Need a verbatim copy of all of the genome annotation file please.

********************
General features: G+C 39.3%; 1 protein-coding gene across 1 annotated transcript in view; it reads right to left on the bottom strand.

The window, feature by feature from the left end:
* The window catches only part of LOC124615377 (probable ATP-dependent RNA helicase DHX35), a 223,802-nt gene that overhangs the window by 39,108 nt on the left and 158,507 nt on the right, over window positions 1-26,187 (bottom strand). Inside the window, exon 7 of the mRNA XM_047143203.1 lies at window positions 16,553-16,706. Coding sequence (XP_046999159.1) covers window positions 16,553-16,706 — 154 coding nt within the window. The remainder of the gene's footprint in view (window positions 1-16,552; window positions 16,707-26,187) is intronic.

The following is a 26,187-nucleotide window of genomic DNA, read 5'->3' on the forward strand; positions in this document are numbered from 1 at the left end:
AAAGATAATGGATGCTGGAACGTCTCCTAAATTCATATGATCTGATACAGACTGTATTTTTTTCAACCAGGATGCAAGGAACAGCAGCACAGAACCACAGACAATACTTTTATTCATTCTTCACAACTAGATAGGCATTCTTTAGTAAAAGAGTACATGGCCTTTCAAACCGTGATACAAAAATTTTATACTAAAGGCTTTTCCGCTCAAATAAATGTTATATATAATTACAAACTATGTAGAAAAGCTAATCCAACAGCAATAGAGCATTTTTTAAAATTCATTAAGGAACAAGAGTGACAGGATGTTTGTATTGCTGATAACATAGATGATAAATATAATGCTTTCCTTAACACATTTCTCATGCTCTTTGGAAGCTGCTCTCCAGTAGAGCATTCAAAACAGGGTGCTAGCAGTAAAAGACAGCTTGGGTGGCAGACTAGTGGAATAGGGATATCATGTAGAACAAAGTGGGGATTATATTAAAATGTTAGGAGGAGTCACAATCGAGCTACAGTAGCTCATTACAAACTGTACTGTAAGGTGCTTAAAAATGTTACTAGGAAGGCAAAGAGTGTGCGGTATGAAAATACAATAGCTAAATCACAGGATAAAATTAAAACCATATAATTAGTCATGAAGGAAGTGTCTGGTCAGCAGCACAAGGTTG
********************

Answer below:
General features: G+C 39.3%; 1 protein-coding gene across 1 annotated transcript in view; it reads right to left on the bottom strand.

The window, feature by feature from the left end:
* The window catches only part of LOC124615377 (probable ATP-dependent RNA helicase DHX35), a 223,802-nt gene that overhangs the window by 39,108 nt on the left and 158,507 nt on the right, over window positions 1-26,187 (bottom strand). Inside the window, exon 7 of the mRNA XM_047143203.1 lies at window positions 16,553-16,706. Coding sequence (XP_046999159.1) covers window positions 16,553-16,706 — 154 coding nt within the window. The remainder of the gene's footprint in view (window positions 1-16,552; window positions 16,707-26,187) is intronic.

The following is a 26,187-nucleotide window of genomic DNA, read 5'->3' on the forward strand; positions in this document are numbered from 1 at the left end:
AAAGATAATGGATGCTGGAACGTCTCCTAAATTCATATGATCTGATACAGACTGTATTTTTTTCAACCAGGATGCAAGGAACAGCAGCACAGAACCACAGACAATACTTTTATTCATTCTTCACAACTAGATAGGCATTCTTTAGTAAAAGAGTACATGGCCTTTCAAACCGTGATACAAAAATTTTATACTAAAGGCTTTTCCGCTCAAATAAATGTTATATATAATTACAAACTATGTAGAAAAGCTAATCCAACAGCAATAGAGCATTTTTTAAAATTCATTAAGGAACAAGAGTGACAGGATGTTTGTATTGCTGATAACATAGATGATAAATATAATGCTTTCCTTAACACATTTCTCATGCTCTTTGGAAGCTGCTCTCCAGTAGAGCATTCAAAACAGGGTGCTAGCAGTAAAAGACAGCTTGGGTGGCAGACTAGTGGAATAGGGATATCATGTAGAACAAAGTGGGGATTATATTAAAATGTTAGGAGGAGTCACAATCGAGCTACAGTAGCTCATTACAAACTGTACTGTAAGGTGCTTAAAAATGTTACTAGGAAGGCAAAGAGTGTGCGGTATGAAAATACAATAGCTAAATCACAGGATAAAATTAAAACCATATAATTAGTCATGAAGGAAGTGTCTGGTCAGCAGCACAAGGTTG